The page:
In 2011, the provincial government capped tuition fee increases at the rate of inflation. The province initially promised to raise the operating grant for universities by five per cent a year for three years after 2011 to account for low tuition, but the government reneged in the 2013. In 2013, the government increased the operating grant by only 2.5 per cent, increasing it again by the same rate this year.
Danakas pointed out that the U of M is faced with a situation where they cannot raise tuition higher than the rate of inflation. Nor can they rely on steady increases in the annual operating grant from the province as compensation for low tuition fees.
Students and faculty members are questioning whether the cuts are fully justified and whether the level of transparency in the university’s budget process is sufficient.
“In general, students aren’t consulted in any way when it comes to where budgets are going [ . . . ] right now that’s non-existent,” said Kaitlyn Gibson, a fourth-year global political economy student at the U of M.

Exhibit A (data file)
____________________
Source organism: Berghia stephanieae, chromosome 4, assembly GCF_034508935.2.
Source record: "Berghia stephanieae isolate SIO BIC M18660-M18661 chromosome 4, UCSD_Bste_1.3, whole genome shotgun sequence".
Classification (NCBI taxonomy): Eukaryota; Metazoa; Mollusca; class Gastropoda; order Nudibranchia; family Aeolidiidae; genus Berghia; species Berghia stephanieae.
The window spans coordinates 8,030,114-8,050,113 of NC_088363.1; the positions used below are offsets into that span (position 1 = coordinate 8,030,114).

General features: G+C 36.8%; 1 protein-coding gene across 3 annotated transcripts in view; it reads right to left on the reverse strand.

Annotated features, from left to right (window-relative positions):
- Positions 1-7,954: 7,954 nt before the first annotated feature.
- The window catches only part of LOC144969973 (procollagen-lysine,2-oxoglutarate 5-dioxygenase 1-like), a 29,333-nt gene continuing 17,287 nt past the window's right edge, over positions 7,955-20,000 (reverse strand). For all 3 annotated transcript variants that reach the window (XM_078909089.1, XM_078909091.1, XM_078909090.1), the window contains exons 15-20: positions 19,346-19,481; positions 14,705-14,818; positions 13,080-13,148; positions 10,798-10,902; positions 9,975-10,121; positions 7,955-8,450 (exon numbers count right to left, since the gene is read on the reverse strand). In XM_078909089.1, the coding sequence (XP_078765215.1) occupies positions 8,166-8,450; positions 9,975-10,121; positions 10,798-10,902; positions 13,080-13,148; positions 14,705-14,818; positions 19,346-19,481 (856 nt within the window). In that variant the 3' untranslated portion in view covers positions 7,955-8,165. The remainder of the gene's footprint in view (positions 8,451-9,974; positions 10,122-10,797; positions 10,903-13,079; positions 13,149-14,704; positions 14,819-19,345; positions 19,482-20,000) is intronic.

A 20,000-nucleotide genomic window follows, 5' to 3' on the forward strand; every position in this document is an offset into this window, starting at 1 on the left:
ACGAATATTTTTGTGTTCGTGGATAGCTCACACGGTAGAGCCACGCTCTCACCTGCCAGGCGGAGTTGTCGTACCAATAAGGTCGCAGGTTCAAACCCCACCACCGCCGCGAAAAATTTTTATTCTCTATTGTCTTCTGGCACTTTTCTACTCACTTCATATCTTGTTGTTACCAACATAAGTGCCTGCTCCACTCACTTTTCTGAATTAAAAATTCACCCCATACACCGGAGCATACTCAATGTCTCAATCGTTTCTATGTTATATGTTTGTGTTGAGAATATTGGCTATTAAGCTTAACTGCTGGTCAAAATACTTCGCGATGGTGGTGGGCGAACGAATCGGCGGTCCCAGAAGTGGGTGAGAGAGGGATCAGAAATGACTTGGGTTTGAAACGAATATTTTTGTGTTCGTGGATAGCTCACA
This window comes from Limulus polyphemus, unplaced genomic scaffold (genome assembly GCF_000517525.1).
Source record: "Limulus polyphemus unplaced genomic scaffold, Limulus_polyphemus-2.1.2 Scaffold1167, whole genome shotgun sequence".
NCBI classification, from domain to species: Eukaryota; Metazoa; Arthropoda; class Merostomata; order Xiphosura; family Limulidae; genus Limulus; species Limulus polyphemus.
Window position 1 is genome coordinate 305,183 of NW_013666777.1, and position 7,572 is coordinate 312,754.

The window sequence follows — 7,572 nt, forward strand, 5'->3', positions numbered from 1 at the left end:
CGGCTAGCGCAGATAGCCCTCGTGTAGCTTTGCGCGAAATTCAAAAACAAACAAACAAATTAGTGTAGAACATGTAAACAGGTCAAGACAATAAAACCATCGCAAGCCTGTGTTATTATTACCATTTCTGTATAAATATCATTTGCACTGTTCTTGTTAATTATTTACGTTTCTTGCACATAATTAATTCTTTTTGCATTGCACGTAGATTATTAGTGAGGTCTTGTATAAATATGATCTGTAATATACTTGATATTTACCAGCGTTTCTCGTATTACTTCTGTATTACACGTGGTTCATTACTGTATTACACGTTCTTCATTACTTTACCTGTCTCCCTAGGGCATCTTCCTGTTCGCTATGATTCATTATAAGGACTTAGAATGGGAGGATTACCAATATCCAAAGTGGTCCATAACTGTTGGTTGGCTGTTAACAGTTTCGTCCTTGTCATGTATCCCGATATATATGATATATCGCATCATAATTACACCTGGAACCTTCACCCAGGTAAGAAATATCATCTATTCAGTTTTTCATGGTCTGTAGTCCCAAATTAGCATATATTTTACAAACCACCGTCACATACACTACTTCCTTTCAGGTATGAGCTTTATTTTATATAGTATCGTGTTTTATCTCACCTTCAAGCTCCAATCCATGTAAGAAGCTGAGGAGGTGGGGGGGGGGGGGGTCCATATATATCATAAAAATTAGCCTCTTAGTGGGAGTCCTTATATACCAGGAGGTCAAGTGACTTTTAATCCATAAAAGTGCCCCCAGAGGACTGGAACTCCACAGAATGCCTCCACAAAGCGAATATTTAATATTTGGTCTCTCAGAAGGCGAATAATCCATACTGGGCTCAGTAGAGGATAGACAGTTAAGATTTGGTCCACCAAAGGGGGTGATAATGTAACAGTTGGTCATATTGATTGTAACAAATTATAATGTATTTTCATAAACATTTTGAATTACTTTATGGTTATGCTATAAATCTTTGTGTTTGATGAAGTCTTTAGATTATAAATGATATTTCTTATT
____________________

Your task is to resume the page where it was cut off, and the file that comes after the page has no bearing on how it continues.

“Our tuition rises every year. How is that being allocated, and is our administration working in the most efficient way? [ . . . ] We need to be talking to them and there needs to be an understanding of what the issues are, and they should know that students are concerned, and that they do want to be part of this.”
Gibson, along with several other students and faculty members, has organized a public assembly to be held on November 26. The assembly will act as a means of organizing resistance to the impending cuts while also seeking more information about the budget process.
Robert Chernomas, a U of M economics professor critical of the proposed cuts, is slated to speak at the assembly.
Chernomas argues that the university’s claims of a funding crunch are misleading. He claims that the U of M is spending millions in administrative costs—including through communications and marketing—that should be allocated to faculty and other academic areas.